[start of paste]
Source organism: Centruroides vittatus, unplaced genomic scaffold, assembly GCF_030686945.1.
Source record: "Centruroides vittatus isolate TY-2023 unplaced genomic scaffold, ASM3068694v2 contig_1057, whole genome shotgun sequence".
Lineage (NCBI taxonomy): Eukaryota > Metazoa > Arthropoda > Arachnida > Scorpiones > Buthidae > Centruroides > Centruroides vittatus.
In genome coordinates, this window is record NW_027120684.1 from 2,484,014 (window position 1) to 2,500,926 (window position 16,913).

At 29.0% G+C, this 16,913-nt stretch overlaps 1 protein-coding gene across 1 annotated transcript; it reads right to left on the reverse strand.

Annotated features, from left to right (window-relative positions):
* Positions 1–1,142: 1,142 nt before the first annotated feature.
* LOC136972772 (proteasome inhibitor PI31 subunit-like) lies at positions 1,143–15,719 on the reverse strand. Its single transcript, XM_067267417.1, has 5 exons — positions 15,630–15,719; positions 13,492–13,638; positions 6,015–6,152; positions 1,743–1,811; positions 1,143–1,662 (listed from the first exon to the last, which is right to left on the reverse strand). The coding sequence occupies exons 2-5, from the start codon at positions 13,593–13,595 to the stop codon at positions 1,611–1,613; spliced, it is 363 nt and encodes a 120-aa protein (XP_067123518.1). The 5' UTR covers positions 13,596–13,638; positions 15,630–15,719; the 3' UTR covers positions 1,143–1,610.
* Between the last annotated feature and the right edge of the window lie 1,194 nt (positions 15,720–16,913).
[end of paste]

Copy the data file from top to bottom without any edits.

Source organism: Centruroides vittatus, unplaced genomic scaffold, assembly GCF_030686945.1.
Source record: "Centruroides vittatus isolate TY-2023 unplaced genomic scaffold, ASM3068694v2 contig_1057, whole genome shotgun sequence".
Lineage (NCBI taxonomy): Eukaryota > Metazoa > Arthropoda > Arachnida > Scorpiones > Buthidae > Centruroides > Centruroides vittatus.
In genome coordinates, this window is record NW_027120684.1 from 2,484,014 (window position 1) to 2,500,926 (window position 16,913).

At 29.0% G+C, this 16,913-nt stretch overlaps 1 protein-coding gene across 1 annotated transcript; it reads right to left on the reverse strand.

Annotated features, from left to right (window-relative positions):
* Positions 1–1,142: 1,142 nt before the first annotated feature.
* LOC136972772 (proteasome inhibitor PI31 subunit-like) lies at positions 1,143–15,719 on the reverse strand. Its single transcript, XM_067267417.1, has 5 exons — positions 15,630–15,719; positions 13,492–13,638; positions 6,015–6,152; positions 1,743–1,811; positions 1,143–1,662 (listed from the first exon to the last, which is right to left on the reverse strand). The coding sequence occupies exons 2-5, from the start codon at positions 13,593–13,595 to the stop codon at positions 1,611–1,613; spliced, it is 363 nt and encodes a 120-aa protein (XP_067123518.1). The 5' UTR covers positions 13,596–13,638; positions 15,630–15,719; the 3' UTR covers positions 1,143–1,610.
* Between the last annotated feature and the right edge of the window lie 1,194 nt (positions 15,720–16,913).